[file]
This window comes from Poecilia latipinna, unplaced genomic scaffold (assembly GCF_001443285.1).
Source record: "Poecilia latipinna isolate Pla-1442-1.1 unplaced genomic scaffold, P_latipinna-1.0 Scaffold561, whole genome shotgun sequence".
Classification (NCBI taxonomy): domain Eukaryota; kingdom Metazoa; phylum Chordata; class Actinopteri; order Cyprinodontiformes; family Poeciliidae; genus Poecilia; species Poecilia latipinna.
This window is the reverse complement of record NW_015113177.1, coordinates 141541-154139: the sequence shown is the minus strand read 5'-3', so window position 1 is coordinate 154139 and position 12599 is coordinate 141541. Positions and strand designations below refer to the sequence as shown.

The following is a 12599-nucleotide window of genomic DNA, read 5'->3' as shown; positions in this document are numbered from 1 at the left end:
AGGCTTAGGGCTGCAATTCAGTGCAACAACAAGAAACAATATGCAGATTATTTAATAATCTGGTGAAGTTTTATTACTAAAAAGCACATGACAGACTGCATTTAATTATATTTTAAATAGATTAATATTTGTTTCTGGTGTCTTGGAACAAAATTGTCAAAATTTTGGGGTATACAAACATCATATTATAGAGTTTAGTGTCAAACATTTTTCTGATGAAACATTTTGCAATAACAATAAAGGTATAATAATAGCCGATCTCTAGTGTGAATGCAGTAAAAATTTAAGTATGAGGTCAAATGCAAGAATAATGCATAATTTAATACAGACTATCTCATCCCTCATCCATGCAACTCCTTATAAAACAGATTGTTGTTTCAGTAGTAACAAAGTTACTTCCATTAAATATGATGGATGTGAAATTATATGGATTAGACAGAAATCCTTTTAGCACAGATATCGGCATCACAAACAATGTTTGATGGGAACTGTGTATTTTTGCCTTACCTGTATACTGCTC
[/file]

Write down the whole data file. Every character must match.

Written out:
This window comes from Poecilia latipinna, unplaced genomic scaffold (assembly GCF_001443285.1).
Source record: "Poecilia latipinna isolate Pla-1442-1.1 unplaced genomic scaffold, P_latipinna-1.0 Scaffold561, whole genome shotgun sequence".
Classification (NCBI taxonomy): domain Eukaryota; kingdom Metazoa; phylum Chordata; class Actinopteri; order Cyprinodontiformes; family Poeciliidae; genus Poecilia; species Poecilia latipinna.
This window is the reverse complement of record NW_015113177.1, coordinates 141541-154139: the sequence shown is the minus strand read 5'-3', so window position 1 is coordinate 154139 and position 12599 is coordinate 141541. Positions and strand designations below refer to the sequence as shown.

The following is a 12599-nucleotide window of genomic DNA, read 5'->3' as shown; positions in this document are numbered from 1 at the left end:
AGGCTTAGGGCTGCAATTCAGTGCAACAACAAGAAACAATATGCAGATTATTTAATAATCTGGTGAAGTTTTATTACTAAAAAGCACATGACAGACTGCATTTAATTATATTTTAAATAGATTAATATTTGTTTCTGGTGTCTTGGAACAAAATTGTCAAAATTTTGGGGTATACAAACATCATATTATAGAGTTTAGTGTCAAACATTTTTCTGATGAAACATTTTGCAATAACAATAAAGGTATAATAATAGCCGATCTCTAGTGTGAATGCAGTAAAAATTTAAGTATGAGGTCAAATGCAAGAATAATGCATAATTTAATACAGACTATCTCATCCCTCATCCATGCAACTCCTTATAAAACAGATTGTTGTTTCAGTAGTAACAAAGTTACTTCCATTAAATATGATGGATGTGAAATTATATGGATTAGACAGAAATCCTTTTAGCACAGATATCGGCATCACAAACAATGTTTGATGGGAACTGTGTATTTTTGCCTTACCTGTATACTGCTC